President Burnham believed in a cooperative socialist approach to development – what is referred to as Cooperative Socialism – and, during his tenure in Government, gradually adopted a non-capitalist path to nation-building.   Continue reading

The Caribbean: Standing by Mandela – by Sir Ron Sanders


By Sir Ron Sanders

In memorialising Mandela, Caribbean people can proudly say that they stood with him in the time of the great struggle against apartheid – and he showed his appreciation says Sir Ronald Sanders.

A single word appears on the stone marking his burial place.  It is “Mandela”; and it is enough

Since December 5, that fateful day when Nelson Mandela left the world bereft of a leader the like of whom mankind had seldom experienced, much has been written and spoken in deserving tribute to him. But, it should not be forgotten that he was once called a “terrorist”; and apartheid – the system of institutionalised racism against which he fought, losing 27 years of his freedom – was justified by many governments for whom the Cold War alliance with the racist regime that controlled the country was more important than the rights of non-white South Africans.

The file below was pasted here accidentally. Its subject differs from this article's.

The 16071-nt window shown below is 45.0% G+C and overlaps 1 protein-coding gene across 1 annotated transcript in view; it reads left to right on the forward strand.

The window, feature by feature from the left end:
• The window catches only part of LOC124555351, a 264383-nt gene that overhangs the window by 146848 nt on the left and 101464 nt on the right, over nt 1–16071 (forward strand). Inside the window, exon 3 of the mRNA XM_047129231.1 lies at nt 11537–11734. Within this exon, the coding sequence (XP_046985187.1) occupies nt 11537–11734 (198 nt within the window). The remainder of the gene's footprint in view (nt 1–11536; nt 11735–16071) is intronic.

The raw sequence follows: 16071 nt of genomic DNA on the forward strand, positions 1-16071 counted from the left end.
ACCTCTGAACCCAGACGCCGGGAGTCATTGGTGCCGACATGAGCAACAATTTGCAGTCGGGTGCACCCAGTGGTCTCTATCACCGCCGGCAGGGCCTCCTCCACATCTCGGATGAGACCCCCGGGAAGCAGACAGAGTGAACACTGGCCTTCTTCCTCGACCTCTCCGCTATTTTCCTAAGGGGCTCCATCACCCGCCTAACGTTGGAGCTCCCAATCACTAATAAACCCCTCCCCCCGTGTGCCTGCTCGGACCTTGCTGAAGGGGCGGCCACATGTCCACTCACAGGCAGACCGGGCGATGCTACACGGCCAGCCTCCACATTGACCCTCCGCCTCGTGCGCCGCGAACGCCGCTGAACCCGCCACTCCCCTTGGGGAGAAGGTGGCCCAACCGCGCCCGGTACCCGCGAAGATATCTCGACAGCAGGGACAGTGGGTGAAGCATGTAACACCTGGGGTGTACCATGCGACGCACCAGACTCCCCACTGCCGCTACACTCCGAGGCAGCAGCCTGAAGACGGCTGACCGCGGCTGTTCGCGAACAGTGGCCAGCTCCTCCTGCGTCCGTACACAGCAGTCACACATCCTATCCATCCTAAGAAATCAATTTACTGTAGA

The purpose of this commentary is to recall the role played by Caribbean people in freeing Mandela and ending apartheid.   Continue reading

Sir Shridath Ramphal is a ‘Special Person’

Lawyer, politician and international statesman…Sir Shridath Ramphal is a ‘Special Person’

SEPTEMBER 1, 2013 | BY  | By Leonard Gildarie

While attending primary school at Grove, East Bank Demerara, in the late 1980s, my Common Entrance teacher, June Appiah, during the months leading up to the exams, was intent on ensuring we were well aware who the President and his ministers were. She was short in stature but was a giant with her “wild cane”.

Sir Shridath Ramphal

Sir Shridath Ramphal